Kicking may not be exactly the same as riding a bike, but once Haslet Eaton’s Rhett Marshall learned to kick four years ago, he was able to pick up where he left off this season.
Marshall began kicking in seventh grade when he talked with his parents about his desire to give it a shot.
He tried it, liked it, and an apparent natural ability fueled his desire to commit to kicking.
But an injury in his freshman year prevented Marshall from kicking again until this, his junior year, and Marshall is on his way to having a good season.
A 35-yard field goal is the farthest Marshall has hit this year, but he said he’s capable of more.
In practice, Marshall said he’s hit from 55 yards. He tried from 60, but that isn’t quite in his range.
Granted, it was in practice, and Marshall knows getting a rushed snap, hold and needed blocking is all included in game-time conditions.
His strength, though, may be his ability to put the ball into the end zone on kickoffs.
“It’s all about making contact with the ball,” Marshall said. “Ninety percent of kicking is how the ball comes off your foot.”
Marshall said size doesn’t have as much to do with getting distance on a ball, but he does hope to add to his 5-9, 160-pound frame.
He also said most kickers prefer using a soccer shoe to better get under the ball.
To help make sure his technique was on point, Marshall said he spent the summer attending kicking camps at Oklahoma and TCU.
“I went to a lot of camps and learned quite a bit and it’s helped make this a successful this year,” Marshall said.
It was at the TCU camp that Marshall made the connection with former Horned Frog and Jacksonville Jaguars kicker Jaden Oberkrom.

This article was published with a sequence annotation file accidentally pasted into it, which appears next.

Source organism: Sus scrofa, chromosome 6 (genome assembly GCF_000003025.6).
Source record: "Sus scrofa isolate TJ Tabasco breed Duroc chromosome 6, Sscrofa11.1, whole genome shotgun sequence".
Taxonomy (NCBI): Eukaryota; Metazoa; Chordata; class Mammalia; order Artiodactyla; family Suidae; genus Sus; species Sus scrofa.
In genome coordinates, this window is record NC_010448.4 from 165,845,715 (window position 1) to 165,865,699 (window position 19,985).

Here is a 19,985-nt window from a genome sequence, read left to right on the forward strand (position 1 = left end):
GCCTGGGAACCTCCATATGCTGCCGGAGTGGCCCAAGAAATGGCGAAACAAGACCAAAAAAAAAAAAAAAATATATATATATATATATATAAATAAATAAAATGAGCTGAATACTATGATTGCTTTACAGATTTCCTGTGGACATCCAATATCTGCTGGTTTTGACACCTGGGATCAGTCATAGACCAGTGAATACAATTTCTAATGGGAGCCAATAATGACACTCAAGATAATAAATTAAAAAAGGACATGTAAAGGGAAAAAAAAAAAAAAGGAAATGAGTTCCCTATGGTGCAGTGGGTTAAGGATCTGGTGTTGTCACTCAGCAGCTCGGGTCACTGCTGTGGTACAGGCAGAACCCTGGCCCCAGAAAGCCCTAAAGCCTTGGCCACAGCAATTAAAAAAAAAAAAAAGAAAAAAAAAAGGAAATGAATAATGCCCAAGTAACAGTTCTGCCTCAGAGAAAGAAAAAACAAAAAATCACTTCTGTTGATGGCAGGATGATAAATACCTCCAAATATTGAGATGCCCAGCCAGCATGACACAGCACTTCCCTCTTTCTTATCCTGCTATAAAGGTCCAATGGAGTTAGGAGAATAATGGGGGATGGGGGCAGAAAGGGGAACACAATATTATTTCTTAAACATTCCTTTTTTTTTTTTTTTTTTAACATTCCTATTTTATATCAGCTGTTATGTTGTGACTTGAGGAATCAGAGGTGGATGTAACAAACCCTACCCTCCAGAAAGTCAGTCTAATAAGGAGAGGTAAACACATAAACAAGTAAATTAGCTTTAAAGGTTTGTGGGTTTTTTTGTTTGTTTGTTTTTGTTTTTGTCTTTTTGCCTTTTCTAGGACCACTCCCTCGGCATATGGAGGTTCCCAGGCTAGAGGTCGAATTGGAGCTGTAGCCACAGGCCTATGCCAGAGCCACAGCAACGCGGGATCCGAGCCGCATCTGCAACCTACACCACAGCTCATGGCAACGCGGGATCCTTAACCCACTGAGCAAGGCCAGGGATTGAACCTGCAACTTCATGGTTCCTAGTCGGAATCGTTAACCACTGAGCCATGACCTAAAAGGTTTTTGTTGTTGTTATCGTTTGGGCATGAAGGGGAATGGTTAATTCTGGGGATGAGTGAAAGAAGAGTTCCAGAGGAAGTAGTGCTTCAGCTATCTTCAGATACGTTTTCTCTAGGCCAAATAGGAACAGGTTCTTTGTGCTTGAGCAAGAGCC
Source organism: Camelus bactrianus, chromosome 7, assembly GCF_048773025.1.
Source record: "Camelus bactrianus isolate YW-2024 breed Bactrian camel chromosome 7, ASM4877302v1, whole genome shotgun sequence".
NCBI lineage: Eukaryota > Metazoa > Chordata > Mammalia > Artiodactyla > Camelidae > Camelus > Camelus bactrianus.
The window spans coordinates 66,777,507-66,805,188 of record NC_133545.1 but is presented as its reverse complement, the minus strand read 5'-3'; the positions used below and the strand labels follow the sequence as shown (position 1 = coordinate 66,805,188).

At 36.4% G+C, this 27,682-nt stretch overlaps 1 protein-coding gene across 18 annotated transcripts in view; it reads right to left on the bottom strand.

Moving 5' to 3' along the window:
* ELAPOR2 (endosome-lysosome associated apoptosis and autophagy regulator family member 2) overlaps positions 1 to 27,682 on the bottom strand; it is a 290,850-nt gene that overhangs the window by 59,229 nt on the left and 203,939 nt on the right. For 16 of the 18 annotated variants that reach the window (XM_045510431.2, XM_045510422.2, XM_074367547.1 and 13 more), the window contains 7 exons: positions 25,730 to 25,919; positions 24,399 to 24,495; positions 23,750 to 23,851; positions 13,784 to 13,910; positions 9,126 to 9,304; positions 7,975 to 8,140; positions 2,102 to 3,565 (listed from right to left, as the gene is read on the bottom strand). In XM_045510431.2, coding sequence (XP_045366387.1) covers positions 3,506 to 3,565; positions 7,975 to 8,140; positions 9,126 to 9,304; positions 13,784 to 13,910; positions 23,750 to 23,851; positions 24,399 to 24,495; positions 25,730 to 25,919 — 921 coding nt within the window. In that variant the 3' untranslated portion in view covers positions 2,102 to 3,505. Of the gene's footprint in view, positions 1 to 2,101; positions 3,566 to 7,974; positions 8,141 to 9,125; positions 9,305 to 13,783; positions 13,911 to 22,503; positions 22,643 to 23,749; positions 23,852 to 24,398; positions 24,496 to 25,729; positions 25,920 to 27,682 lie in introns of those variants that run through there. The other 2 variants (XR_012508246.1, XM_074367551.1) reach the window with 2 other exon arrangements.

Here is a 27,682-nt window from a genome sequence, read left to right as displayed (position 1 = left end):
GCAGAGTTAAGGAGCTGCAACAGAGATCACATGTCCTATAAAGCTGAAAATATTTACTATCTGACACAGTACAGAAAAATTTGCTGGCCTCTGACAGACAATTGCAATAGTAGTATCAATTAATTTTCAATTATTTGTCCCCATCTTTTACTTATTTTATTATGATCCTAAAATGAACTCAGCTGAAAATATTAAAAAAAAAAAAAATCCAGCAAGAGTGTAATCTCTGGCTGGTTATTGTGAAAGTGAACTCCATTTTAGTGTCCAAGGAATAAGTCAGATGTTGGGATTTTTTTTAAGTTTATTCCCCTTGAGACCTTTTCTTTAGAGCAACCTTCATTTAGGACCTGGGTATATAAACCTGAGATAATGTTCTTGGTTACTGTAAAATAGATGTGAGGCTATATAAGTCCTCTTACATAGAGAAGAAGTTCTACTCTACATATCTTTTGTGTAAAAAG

Marshall now uses Oberkrom as his personal kicking coach.
The left-footed kicker said that with his specialized training and experience, he also focuses on other collegiate and pro kickers to see what they do correctly and incorrectly.
“I pay attention and watch why it went left,” he said, noting that left-footed kickers can send the ball left by a shoulder shrug or go to the right with a bad plant foot.
Despite all the pressures sometimes levied on kickers, Marshall doesn’t seem to be overly burdened by the scrutiny.
“I have just one thing to do and that’s kick,” he said. “Every kick matters just as much as the next one. It’s another kick.”
Many kickers lean on superstitions to cope with the pressure. Not so for Marshall, though.
“I run out there and just think about making sure all my steps are always the same,” Marshall said. “My stance is the exact same. I focus on my form and nothing changes. That’s my routine.”
All the work and routine is for adding to the bottom line of the Eagles’ first varsity season. It’s an honor which Marshall and his teammates accept with responsibility.
“Honestly, it’s a blessing to be a part of it,” Marshall said of being the first varsity team in the young school’s history. “We get to set the traditions for the next years and the future. We set the culture and environment for students in the future.”